Perturbing proteomes at single residue resolution using base editing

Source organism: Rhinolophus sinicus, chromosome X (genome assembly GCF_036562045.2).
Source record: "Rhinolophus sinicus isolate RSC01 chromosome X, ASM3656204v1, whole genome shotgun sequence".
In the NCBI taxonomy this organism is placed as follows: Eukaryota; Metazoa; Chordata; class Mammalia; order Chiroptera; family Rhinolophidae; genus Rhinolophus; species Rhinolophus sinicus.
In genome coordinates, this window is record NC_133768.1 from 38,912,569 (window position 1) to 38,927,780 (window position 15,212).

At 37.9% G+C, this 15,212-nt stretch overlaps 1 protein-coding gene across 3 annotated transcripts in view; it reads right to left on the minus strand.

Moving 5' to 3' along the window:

Base editors derived from CRISPR-Cas9 systems and DNA editing enzymes offer an unprecedented opportunity for the precise modification of genes, but have yet to be used at a genome-scale throughput. Here, we test the ability of an editor based on a cytidine deaminase, the Target-AID base editor, to systematically modify genes genome-wide using the set of yeast essential genes. We tested the effect of mutating around 17,000 individual sites in parallel across more than 1,500 genes in a single experiment. We identified over 1,100 sites at which mutations have a significant impact on fitness. Using previously determined and preferred Target-AID mutational outcomes, we predicted the protein variants caused by each of these gRNAs. We found that gRNAs with significant effects on fitness are enriched in variants predicted to be deleterious by independent methods based on site conservation and predicted protein destabilization. Finally, we identify key features to design effective gRNAs in the context of base editing. Our results show that base editing is a powerful tool to identify key amino acid residues at the scale of proteomes.
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